The Chemokine System in Collateral Artery Formation

  • Shireman, Paula K (PI)

Project: Research project

Project Details


DESCRIPTION (provided by applicant):
My goal is to be an academic vascular surgeon who has an independent research
laboratory and teaches vascular surgery in a university setting. In this
proposal, I have identified expert mentors and outlined a course of study
which should strengthen my research skills, particularly in the area of
immunology. My research goal is to understand the basic mechanisms of
collateral artery formation. Formation of collateral arteries to naturally
"bypass" arterial obstructions from atherosclerosis occurs in all patients,
but to a variable degree. Understanding the mechanisms of collateral artery
formation could lead to new primary and adjuvant treatments for
atherosclerosis. My long-range goal is to understand the influence of the
chemokine system in collateral artery formation. Central to our hypothesis is
that the chemokine system influences the in vivo temporal and spatial pattern
of the inflammatory/immune response following acute vascular occlusion. We
hypothesize that 1) chemokines with different chemoattractant properties will
affect the quantity and character of the inflammatory infiltrate as well as
local cytokine/chemokine profiles after vascular occlusion and 2) monocyte
recruitment is an important determinant of collateral artery formation. To
test our hypothesis, we have in preliminary studies developed a mouse hind
limb model of ischemia and demonstrated that local infusion of MCPA at the
site of arterial occlusion is associated with an increase in blood flow as
compared to normal saline infusion. We have also shown that inflammatory
cells are attracted to the ischemic leg, as compared to the normal, non-excised
control leg. To determine the relationship between vascular
remodeling, chemokine system and the nature of the immune/inflammatory cells
recruited after vascular occlusion, we have proposed two specific aims. In
the specific aim #1, we will alter the inflammatory infiltrate by infusing
chemokines with different chemoattractant properties: specific for monocytes,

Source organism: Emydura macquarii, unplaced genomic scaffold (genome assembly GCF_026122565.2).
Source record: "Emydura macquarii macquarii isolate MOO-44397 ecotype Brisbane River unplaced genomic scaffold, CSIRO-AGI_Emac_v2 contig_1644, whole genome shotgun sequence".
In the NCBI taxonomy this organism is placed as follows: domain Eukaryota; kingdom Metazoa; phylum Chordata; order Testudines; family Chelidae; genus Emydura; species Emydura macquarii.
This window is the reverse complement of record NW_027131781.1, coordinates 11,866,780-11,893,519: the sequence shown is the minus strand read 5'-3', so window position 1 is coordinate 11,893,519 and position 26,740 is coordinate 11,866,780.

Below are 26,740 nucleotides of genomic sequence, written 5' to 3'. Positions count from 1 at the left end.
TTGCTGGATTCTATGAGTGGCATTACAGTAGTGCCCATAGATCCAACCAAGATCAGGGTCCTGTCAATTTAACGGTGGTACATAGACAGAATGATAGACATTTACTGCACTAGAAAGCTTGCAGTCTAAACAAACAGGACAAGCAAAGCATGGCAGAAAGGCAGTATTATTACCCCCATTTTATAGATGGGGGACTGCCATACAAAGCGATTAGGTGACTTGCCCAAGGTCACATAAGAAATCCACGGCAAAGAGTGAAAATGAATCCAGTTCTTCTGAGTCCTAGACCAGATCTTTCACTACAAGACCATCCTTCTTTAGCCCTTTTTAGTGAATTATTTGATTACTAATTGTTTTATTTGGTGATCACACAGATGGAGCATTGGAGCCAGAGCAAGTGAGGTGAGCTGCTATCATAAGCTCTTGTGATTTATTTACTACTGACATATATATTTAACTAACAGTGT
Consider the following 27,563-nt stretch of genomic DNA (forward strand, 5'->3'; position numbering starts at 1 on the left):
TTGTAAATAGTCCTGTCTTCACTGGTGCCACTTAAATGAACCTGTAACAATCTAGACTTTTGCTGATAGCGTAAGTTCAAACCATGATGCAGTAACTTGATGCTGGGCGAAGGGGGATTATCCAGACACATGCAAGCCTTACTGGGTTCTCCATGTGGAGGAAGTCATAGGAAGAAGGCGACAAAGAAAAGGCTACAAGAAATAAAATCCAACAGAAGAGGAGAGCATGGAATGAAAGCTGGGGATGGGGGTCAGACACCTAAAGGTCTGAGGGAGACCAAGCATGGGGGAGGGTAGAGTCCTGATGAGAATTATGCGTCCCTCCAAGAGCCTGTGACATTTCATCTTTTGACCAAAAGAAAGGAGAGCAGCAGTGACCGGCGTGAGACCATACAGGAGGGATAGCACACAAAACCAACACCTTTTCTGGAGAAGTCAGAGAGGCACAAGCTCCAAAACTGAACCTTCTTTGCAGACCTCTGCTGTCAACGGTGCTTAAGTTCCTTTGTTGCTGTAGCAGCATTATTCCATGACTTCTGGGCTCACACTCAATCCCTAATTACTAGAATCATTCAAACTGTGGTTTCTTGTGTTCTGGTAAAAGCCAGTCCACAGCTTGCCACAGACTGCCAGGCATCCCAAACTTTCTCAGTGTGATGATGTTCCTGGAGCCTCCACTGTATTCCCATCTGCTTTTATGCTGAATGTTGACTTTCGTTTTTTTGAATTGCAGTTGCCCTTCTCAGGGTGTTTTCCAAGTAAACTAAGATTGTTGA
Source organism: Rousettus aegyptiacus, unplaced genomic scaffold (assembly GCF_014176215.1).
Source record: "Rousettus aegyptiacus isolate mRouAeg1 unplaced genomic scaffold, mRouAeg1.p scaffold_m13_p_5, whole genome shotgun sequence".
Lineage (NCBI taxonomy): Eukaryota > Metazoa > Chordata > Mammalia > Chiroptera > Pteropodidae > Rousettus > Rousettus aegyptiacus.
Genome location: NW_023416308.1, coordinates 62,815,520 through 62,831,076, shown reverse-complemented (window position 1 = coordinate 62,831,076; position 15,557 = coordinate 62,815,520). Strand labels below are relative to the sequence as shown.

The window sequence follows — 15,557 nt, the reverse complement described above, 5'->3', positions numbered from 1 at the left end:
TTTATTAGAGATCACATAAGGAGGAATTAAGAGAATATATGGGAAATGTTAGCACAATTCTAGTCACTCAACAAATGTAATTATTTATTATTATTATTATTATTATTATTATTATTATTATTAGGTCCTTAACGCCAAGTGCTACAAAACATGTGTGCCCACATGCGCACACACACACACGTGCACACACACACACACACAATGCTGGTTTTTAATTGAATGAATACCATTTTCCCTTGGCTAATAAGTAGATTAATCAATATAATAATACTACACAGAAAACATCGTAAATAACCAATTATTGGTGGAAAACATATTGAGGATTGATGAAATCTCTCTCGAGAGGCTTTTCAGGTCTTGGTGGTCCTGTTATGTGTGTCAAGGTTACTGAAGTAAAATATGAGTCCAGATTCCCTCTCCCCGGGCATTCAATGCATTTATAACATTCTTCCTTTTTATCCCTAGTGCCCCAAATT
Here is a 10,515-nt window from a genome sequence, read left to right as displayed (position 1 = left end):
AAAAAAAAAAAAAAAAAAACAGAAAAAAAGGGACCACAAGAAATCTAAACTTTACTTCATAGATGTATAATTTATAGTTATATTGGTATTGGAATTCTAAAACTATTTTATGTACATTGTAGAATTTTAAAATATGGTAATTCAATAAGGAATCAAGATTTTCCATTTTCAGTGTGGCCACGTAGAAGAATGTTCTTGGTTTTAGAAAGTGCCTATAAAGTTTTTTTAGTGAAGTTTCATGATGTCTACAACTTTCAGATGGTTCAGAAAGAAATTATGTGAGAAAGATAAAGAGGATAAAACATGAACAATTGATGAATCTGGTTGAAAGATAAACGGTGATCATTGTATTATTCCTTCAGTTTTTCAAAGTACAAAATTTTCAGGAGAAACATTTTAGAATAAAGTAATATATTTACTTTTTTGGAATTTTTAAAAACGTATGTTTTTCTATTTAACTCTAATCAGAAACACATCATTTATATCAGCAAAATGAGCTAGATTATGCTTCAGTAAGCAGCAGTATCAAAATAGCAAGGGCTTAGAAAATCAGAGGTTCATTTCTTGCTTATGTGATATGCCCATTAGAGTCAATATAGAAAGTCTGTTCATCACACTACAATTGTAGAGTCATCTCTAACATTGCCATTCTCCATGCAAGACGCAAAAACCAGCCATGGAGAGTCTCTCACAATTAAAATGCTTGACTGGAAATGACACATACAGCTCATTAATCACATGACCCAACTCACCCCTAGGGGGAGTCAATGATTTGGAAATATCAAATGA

neutrophils and lymphocytes to determine the effect of this altered immune
response on collateral artery formation. In the second specific aim, we will
determine the influence of monocytes on collateral artery formation using mice
that have severely impaired monocyte recruitment, i.e. mice lacking the CC
chemokine receptor 2 (CCR2) and its ligand, MCPA. The experiments outlined in
this proposal are innovative because they employ the use of our mouse hind
limb ischemia model and utilize the power of genetic knockouts. The
significance of the research is that a better understanding of the mechanisms
of collateral artery formation could lead to the design of novel primary or
adjuvant treatments for atherosclerotic occlusive disease and thereby decrease
death and disability rates from myocardial infarction and amputations. These
investigations, under the guidance of my mentors and coupled with the courses
and seminars in this proposal will substantially broaden my scientific
experience to allow me to become an independent scientist.
Effective start/end date7/15/026/30/07


  • National Institutes of Health: $129,060.00
  • National Institutes of Health: $129,060.00
  • National Institutes of Health: $129,060.00
  • National Institutes of Health: $129,060.00
  • National Institutes of Health: $129,060.00


  • Medicine(all)


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